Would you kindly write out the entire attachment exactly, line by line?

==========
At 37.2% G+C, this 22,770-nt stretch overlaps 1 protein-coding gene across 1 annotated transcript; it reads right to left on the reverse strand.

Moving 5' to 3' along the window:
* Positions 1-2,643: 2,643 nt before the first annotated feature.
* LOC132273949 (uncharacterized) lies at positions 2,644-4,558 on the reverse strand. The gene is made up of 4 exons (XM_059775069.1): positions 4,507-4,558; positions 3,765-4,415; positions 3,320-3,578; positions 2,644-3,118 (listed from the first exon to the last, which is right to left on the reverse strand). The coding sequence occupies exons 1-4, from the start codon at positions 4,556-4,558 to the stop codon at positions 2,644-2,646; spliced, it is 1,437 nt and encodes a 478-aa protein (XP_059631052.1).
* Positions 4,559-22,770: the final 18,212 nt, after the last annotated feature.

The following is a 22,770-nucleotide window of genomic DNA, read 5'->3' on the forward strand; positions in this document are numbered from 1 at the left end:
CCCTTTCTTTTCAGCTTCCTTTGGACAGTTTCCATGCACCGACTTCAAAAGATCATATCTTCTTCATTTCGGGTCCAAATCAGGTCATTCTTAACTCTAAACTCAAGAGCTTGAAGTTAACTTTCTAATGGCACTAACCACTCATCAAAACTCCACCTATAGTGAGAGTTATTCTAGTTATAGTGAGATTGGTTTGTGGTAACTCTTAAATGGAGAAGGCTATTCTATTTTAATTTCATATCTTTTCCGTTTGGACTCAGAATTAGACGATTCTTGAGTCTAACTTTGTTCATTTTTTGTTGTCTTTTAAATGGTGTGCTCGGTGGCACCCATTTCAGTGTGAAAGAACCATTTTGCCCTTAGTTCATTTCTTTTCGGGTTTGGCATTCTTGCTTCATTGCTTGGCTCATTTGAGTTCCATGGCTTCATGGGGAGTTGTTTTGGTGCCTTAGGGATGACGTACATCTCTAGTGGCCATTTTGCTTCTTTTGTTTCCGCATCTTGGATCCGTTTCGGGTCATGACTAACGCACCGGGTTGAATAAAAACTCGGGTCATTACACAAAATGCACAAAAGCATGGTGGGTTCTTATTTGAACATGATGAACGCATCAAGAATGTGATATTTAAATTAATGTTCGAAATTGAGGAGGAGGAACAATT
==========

At 37.2% G+C, this 22,770-nt stretch overlaps 1 protein-coding gene across 1 annotated transcript; it reads right to left on the reverse strand.

Moving 5' to 3' along the window:
* Positions 1-2,643: 2,643 nt before the first annotated feature.
* LOC132273949 (uncharacterized) lies at positions 2,644-4,558 on the reverse strand. The gene is made up of 4 exons (XM_059775069.1): positions 4,507-4,558; positions 3,765-4,415; positions 3,320-3,578; positions 2,644-3,118 (listed from the first exon to the last, which is right to left on the reverse strand). The coding sequence occupies exons 1-4, from the start codon at positions 4,556-4,558 to the stop codon at positions 2,644-2,646; spliced, it is 1,437 nt and encodes a 478-aa protein (XP_059631052.1).
* Positions 4,559-22,770: the final 18,212 nt, after the last annotated feature.

The following is a 22,770-nucleotide window of genomic DNA, read 5'->3' on the forward strand; positions in this document are numbered from 1 at the left end:
CCCTTTCTTTTCAGCTTCCTTTGGACAGTTTCCATGCACCGACTTCAAAAGATCATATCTTCTTCATTTCGGGTCCAAATCAGGTCATTCTTAACTCTAAACTCAAGAGCTTGAAGTTAACTTTCTAATGGCACTAACCACTCATCAAAACTCCACCTATAGTGAGAGTTATTCTAGTTATAGTGAGATTGGTTTGTGGTAACTCTTAAATGGAGAAGGCTATTCTATTTTAATTTCATATCTTTTCCGTTTGGACTCAGAATTAGACGATTCTTGAGTCTAACTTTGTTCATTTTTTGTTGTCTTTTAAATGGTGTGCTCGGTGGCACCCATTTCAGTGTGAAAGAACCATTTTGCCCTTAGTTCATTTCTTTTCGGGTTTGGCATTCTTGCTTCATTGCTTGGCTCATTTGAGTTCCATGGCTTCATGGGGAGTTGTTTTGGTGCCTTAGGGATGACGTACATCTCTAGTGGCCATTTTGCTTCTTTTGTTTCCGCATCTTGGATCCGTTTCGGGTCATGACTAACGCACCGGGTTGAATAAAAACTCGGGTCATTACACAAAATGCACAAAAGCATGGTGGGTTCTTATTTGAACATGATGAACGCATCAAGAATGTGATATTTAAATTAATGTTCGAAATTGAGGAGGAGGAACAATT